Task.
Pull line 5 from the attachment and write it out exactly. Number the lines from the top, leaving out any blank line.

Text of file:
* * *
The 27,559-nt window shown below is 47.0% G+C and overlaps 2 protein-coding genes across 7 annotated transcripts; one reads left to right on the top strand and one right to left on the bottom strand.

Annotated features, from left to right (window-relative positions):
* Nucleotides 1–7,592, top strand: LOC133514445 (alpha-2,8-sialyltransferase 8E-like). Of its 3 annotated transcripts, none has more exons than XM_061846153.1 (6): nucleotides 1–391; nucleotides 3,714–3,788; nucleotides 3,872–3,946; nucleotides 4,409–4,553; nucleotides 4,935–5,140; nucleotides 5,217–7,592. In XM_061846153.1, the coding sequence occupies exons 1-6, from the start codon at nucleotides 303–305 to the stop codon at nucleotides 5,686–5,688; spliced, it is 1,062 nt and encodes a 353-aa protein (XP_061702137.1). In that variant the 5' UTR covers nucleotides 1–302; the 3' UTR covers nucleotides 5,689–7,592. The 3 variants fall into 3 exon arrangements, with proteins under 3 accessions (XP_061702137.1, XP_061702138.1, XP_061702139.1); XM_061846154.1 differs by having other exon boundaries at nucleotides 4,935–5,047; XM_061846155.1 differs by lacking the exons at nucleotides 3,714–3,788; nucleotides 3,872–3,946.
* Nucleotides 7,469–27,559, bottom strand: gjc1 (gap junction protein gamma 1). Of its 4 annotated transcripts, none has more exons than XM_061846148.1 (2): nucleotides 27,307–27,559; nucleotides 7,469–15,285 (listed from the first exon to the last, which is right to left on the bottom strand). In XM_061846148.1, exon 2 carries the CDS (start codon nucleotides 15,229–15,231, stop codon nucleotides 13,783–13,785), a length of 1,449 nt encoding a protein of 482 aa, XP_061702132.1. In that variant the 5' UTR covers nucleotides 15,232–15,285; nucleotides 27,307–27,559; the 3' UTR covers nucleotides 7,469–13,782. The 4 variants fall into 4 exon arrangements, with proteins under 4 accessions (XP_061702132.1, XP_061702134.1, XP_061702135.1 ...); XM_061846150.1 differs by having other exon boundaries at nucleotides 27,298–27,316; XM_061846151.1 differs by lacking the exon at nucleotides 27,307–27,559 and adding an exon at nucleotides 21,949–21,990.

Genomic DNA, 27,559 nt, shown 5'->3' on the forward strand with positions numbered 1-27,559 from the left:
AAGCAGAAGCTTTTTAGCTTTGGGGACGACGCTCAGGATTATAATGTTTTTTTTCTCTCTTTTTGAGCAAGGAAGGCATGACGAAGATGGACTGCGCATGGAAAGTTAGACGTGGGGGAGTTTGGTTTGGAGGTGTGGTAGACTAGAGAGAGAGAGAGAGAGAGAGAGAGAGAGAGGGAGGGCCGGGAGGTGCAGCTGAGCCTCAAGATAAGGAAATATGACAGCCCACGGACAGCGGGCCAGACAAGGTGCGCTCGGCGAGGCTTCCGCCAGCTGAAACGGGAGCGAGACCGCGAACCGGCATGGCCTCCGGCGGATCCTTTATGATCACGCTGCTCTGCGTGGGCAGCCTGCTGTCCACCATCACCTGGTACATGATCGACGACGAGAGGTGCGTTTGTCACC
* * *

Genomic DNA, 27,559 nt, shown 5'->3' on the forward strand with positions numbered 1-27,559 from the left: